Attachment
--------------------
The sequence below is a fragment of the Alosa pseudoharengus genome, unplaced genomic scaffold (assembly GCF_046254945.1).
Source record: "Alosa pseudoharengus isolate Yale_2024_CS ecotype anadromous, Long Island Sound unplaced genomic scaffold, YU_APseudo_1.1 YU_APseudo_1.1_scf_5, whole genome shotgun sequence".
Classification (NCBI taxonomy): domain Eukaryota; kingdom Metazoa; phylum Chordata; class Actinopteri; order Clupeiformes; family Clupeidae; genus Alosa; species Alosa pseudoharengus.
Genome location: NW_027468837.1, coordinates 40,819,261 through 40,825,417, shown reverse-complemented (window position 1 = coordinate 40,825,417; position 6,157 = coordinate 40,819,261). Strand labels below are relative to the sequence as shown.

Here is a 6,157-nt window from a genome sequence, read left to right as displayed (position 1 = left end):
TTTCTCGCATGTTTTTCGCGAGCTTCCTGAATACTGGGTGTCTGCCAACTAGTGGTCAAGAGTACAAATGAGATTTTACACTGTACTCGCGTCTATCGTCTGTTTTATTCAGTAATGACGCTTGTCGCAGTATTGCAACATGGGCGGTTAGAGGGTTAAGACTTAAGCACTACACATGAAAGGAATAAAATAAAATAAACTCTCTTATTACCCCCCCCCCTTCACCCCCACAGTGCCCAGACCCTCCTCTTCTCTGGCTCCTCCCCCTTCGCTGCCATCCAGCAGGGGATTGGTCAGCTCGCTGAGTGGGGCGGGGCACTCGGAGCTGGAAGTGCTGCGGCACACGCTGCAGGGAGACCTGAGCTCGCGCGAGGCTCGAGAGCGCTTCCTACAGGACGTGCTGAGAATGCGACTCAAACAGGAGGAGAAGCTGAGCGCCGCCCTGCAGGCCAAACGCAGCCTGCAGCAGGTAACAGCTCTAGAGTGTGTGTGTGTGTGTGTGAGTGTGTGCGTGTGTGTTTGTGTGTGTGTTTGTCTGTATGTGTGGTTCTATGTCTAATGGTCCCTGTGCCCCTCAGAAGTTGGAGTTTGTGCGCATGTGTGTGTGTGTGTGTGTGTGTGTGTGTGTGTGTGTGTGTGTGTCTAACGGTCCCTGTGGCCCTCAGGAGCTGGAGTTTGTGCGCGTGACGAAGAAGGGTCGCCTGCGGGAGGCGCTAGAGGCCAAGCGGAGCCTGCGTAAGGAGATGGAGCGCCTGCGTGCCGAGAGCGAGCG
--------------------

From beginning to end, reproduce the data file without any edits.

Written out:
The sequence below is a fragment of the Alosa pseudoharengus genome, unplaced genomic scaffold (assembly GCF_046254945.1).
Source record: "Alosa pseudoharengus isolate Yale_2024_CS ecotype anadromous, Long Island Sound unplaced genomic scaffold, YU_APseudo_1.1 YU_APseudo_1.1_scf_5, whole genome shotgun sequence".
Classification (NCBI taxonomy): domain Eukaryota; kingdom Metazoa; phylum Chordata; class Actinopteri; order Clupeiformes; family Clupeidae; genus Alosa; species Alosa pseudoharengus.
Genome location: NW_027468837.1, coordinates 40,819,261 through 40,825,417, shown reverse-complemented (window position 1 = coordinate 40,825,417; position 6,157 = coordinate 40,819,261). Strand labels below are relative to the sequence as shown.

Here is a 6,157-nt window from a genome sequence, read left to right as displayed (position 1 = left end):
TTTCTCGCATGTTTTTCGCGAGCTTCCTGAATACTGGGTGTCTGCCAACTAGTGGTCAAGAGTACAAATGAGATTTTACACTGTACTCGCGTCTATCGTCTGTTTTATTCAGTAATGACGCTTGTCGCAGTATTGCAACATGGGCGGTTAGAGGGTTAAGACTTAAGCACTACACATGAAAGGAATAAAATAAAATAAACTCTCTTATTACCCCCCCCCCTTCACCCCCACAGTGCCCAGACCCTCCTCTTCTCTGGCTCCTCCCCCTTCGCTGCCATCCAGCAGGGGATTGGTCAGCTCGCTGAGTGGGGCGGGGCACTCGGAGCTGGAAGTGCTGCGGCACACGCTGCAGGGAGACCTGAGCTCGCGCGAGGCTCGAGAGCGCTTCCTACAGGACGTGCTGAGAATGCGACTCAAACAGGAGGAGAAGCTGAGCGCCGCCCTGCAGGCCAAACGCAGCCTGCAGCAGGTAACAGCTCTAGAGTGTGTGTGTGTGTGTGTGAGTGTGTGCGTGTGTGTTTGTGTGTGTGTTTGTCTGTATGTGTGGTTCTATGTCTAATGGTCCCTGTGCCCCTCAGAAGTTGGAGTTTGTGCGCATGTGTGTGTGTGTGTGTGTGTGTGTGTGTGTGTGTGTGTGTGTGTCTAACGGTCCCTGTGGCCCTCAGGAGCTGGAGTTTGTGCGCGTGACGAAGAAGGGTCGCCTGCGGGAGGCGCTAGAGGCCAAGCGGAGCCTGCGTAAGGAGATGGAGCGCCTGCGTGCCGAGAGCGAGCG